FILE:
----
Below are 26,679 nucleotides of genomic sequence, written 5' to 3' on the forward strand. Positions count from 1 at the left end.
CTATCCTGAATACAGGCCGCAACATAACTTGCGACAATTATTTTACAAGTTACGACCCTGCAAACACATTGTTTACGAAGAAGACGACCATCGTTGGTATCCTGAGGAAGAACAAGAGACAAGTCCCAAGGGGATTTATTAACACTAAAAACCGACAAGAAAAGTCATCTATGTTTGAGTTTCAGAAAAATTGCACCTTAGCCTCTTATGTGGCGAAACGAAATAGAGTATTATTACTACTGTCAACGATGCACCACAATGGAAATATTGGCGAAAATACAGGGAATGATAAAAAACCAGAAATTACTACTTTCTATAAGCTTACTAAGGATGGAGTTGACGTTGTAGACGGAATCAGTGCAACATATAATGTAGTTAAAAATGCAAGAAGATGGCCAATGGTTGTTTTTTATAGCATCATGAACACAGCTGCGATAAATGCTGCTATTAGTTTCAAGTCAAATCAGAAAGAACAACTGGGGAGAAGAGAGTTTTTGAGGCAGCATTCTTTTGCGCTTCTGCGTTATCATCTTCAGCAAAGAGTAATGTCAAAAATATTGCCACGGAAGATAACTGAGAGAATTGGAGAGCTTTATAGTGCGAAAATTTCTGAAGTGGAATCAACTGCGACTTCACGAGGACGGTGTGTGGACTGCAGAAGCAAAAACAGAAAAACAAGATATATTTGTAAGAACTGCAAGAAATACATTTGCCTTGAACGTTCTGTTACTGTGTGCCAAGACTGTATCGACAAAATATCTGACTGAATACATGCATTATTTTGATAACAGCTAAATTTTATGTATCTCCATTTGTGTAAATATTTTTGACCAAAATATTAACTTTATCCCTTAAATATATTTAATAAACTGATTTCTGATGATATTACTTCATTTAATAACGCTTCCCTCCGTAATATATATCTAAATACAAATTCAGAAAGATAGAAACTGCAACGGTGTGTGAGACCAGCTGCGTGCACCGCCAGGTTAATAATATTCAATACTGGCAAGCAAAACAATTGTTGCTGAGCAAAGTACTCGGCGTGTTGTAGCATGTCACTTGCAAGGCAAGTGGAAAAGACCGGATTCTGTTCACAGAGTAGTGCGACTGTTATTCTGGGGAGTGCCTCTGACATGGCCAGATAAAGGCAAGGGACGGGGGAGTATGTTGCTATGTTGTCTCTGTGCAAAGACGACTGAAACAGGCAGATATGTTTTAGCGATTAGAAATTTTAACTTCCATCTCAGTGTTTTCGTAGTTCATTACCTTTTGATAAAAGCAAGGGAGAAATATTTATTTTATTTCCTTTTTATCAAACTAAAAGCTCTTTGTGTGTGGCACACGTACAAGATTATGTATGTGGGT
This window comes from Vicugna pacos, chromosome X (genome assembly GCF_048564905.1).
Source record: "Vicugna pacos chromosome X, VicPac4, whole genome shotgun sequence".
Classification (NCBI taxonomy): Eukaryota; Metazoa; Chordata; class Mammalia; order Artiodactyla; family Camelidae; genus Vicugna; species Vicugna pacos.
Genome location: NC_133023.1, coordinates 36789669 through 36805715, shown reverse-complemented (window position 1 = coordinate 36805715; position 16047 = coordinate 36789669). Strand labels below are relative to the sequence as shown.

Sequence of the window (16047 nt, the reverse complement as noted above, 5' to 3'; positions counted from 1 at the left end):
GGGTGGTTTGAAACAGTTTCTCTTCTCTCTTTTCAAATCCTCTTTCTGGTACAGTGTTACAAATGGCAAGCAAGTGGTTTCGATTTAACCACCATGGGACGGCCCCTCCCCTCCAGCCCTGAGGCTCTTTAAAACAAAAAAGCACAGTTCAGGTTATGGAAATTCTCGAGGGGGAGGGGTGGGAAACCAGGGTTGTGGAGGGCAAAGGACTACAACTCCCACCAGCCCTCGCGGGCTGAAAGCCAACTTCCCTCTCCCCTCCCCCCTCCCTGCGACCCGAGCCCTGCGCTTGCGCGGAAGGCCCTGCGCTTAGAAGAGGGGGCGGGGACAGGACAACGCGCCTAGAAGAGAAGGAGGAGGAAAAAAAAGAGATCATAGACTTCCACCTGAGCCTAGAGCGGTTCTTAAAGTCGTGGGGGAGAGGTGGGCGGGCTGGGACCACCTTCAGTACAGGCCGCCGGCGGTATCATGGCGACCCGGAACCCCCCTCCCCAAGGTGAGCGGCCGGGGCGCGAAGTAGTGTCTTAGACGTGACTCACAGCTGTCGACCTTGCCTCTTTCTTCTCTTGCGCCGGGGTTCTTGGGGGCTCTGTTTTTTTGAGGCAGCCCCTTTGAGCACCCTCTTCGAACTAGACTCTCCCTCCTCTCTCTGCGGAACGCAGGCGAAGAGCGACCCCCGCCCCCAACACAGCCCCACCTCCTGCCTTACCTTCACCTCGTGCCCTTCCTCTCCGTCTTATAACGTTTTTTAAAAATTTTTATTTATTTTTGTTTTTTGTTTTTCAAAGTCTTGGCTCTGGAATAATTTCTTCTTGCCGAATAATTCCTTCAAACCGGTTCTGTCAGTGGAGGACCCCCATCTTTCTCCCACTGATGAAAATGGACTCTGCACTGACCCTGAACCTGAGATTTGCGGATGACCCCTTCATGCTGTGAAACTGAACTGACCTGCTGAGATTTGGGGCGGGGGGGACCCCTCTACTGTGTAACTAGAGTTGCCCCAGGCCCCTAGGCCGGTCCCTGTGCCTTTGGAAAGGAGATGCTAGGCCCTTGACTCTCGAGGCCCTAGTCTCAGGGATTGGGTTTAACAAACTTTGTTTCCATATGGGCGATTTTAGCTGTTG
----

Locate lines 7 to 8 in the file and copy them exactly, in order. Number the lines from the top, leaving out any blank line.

Sequence of the window (16047 nt, the reverse complement as noted above, 5' to 3'; positions counted from 1 at the left end):
GGGTGGTTTGAAACAGTTTCTCTTCTCTCTTTTCAAATCCTCTTTCTGGTACAGTGTTACAAATGGCAAGCAAGTGGTTTCGATTTAACCACCATGGGACGGCCCCTCCCCTCCAGCCCTGAGGCTCTTTAAAACAAAAAAGCACAGTTCAGGTTATGGAAATTCTCGAGGGGGAGGGGTGGGAAACCAGGGTTGTGGAGGGCAAAGGACTACAACTCCCACCAGCCCTCGCGGGCTGAAAGCCAACTTCCCTCTCCCCTCCCCCCTCCCTGCGACCCGAGCCCTGCGCTTGCGCGGAAGGCCCTGCGCTTAGAAGAGGGGGCGGGGACAGGACAACGCGCCTAGAAGAGAAGGAGGAGGAAAAAAAAGAGATCATAGACTTCCACCTGAGCCTAGAGCGGTTCTTAAAGTCGTGGGGGAGAGGTGGGCGGGCTGGGACCACCTTCAGTACAGGCCGCCGGCGGTATCATGGCGACCCGGAACCCCCCTCCCCAAGGTGAGCGGCCGGGGCGCGAAGTAGTGTCTTAGACGTGACTCACAGCTGTCGACCTTGCCTCTTTCTTCTCTTGCGCCGGGGTTCTTGGGGGCTCTGTTTTTTTGAGGCAGCCCCTTTGAGCACCCTCTTCGAACTAGACTCTCCCTCCTCTCTCTGCGGAACGCAGGCGAAGAGCGACCCCCGCCCCCAACACAGCCCCACCTCCTGCCTTACCTTCACCTCGTGCCCTTCCTCTCCGTCTTATAACGTTTTTTAAAAATTTTTATTTATTTTTGTTTTTTGTTTTTCAAAGTCTTGGCTCTGGAATAATTTCTTCTTGCCGAATAATTCCTTCAAACCGGTTCTGTCAGTGGAGGACCCCCATCTTTCTCCCACTGATGAAAATGGACTCTGCACTGACCCTGAACCTGAGATTTGCGGATGACCCCTTCATGCTGTGAAACTGAACTGACCTGCTGAGATTTGGGGCGGGGGGGACCCCTCTACTGTGTAACTAGAGTTGCCCCAGGCCCCTAGGCCGGTCCCTGTGCCTTTGGAAAGGAGATGCTAGGCCCTTGACTCTCGAGGCCCTAGTCTCAGGGATTGGGTTTAACAAACTTTGTTTCCATATGGGCGATTTTAGCTGTTG